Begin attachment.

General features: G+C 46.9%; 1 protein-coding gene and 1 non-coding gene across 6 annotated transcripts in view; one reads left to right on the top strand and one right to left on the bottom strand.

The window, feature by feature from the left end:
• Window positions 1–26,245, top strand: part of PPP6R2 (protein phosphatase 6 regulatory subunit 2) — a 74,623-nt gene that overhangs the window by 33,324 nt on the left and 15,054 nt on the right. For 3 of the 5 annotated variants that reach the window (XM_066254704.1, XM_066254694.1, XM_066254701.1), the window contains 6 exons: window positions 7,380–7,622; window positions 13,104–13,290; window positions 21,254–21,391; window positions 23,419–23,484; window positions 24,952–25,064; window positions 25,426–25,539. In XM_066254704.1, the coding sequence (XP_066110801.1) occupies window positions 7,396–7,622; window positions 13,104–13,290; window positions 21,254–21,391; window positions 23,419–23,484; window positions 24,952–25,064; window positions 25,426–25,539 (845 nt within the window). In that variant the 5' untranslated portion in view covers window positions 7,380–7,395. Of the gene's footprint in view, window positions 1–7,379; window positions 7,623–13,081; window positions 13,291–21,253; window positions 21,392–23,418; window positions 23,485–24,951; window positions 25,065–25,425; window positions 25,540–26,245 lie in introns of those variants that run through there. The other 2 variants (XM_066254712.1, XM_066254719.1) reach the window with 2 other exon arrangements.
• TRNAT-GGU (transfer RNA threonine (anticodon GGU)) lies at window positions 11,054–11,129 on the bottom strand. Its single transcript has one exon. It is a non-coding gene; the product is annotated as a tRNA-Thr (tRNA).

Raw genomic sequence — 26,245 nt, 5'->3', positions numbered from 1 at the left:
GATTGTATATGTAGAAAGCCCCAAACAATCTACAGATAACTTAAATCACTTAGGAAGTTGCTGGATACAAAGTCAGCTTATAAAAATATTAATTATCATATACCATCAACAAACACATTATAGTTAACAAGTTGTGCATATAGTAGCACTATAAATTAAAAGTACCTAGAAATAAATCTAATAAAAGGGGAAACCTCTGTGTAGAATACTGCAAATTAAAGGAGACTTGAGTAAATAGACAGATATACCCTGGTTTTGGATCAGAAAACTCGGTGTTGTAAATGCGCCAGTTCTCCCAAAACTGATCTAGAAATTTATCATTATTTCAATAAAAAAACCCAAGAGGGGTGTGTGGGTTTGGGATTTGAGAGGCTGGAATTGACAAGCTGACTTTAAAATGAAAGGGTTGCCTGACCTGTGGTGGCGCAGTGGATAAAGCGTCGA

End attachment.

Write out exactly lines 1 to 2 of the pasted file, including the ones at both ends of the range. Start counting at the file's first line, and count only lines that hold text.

General features: G+C 46.9%; 1 protein-coding gene and 1 non-coding gene across 6 annotated transcripts in view; one reads left to right on the top strand and one right to left on the bottom strand.

The window, feature by feature from the left end: